Wednesday, February 11, 2009

Pirate Wednesday - Google Earth


Unbelievably exciting pirate related news! A man claims to have discovered sunken treasure using Google Earth!

Mr. Smith was noodling around on Google Earth one day, randomly examining parts of the Aransas Pass in Texas. Suddenly, his eyes darted to a shoeprint-shaped outline near Barketine Creek.

His suspicions and, presumably, his vast knowledge of history, were sufficiently aroused for him to believe that what he had found was the wreckage of a Spanish barquentine (think large boat with three or more masts) that supposedly met its final resting place south of Refugio, Texas, in 1822.
The treasure, if this is indeed what he found, is estimated to be worth about $3 billion. There are also some legal complications regarding who has the rights to the wreck.

This comes on the heels of an awesome update to Google Earth that expands the service to the oceans. I happened to see the latest iteration of Google Earth last night, after kinda losing interest months ago, and it has really come a long way. It's spectacular. I suspect this is the first of many novel discoveries to be made from the comfort of someone's home, just surfing satellite images.

Living in the future rules.

Stephen Hawking

The first real, adult science book I ever read was A Brief History of Time by Stephen Hawking, when I was eight or nine years old. I didn't understand much of it then, and now, having read it at least five more times, there are still parts that go over my head. That book was a pretty huge influence on me though.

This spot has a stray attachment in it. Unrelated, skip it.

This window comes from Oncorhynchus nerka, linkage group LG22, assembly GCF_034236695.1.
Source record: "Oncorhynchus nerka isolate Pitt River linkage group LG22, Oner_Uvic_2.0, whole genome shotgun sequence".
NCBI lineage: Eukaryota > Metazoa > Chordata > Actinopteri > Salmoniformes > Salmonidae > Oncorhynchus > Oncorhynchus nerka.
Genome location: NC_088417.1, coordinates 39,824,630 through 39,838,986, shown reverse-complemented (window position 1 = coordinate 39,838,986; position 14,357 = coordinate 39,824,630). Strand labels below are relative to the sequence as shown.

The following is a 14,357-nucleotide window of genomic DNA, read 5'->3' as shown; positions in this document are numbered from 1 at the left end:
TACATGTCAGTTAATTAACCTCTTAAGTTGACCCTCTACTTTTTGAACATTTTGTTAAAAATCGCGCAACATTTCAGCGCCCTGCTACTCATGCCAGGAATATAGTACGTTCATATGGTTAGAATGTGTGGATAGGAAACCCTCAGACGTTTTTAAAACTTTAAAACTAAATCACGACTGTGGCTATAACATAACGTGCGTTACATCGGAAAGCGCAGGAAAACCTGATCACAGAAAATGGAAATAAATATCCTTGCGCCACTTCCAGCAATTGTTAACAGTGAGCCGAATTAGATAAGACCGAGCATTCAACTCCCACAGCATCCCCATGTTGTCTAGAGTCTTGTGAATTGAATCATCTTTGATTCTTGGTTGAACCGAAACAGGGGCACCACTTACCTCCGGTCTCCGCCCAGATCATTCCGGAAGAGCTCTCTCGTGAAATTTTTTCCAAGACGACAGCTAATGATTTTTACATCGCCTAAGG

Hawking's reverence and appreciation for the natural world, past scientists, and the process of science itself comes through so strongly in his writing, it's hard not to be inspired. Not to mention the personal struggles he has had to overcome to continue his career.

I'm not sure if I would be the same person I am today without A Brief History of Time. I would probably have encountered Feynman at some point, and that would have done the trick just as well, but Hawking was really the start of a process that would shape much of who I am as a person.

Stephen Hawking still does public lectures every once in a while, and I just read that he'll be going to Caltech next month. I'm way up in Vancouver, and I was just in Pasadena last fall, but I think I may try to go and see him. I know I'll never forgive myself if I don't get another chance.

Getting sick of this

If we don't stand up and fight for world wide free speech, we will lose it everywhere.

The editor and publisher of a newspaper in India have been arrested on charges of "hurting the religious feelings of Muslims."

Mr Kumar has said he has already issued a public apology for reproducing the article.
"I admit it was an editorial misjudgement but it was never intentional," Mr Kumar told the BBC in an interview.
Yet another person bends over forwards to apologize for stating their opinion. This has to stop. It was the same thing in that case where a British teacher in Sudan named a teddy bear Muhammad and was arrested, then went out of her way to apologize. Ridiculous. If we don't stand up and fight for world wide free speech, we will lose it everywhere.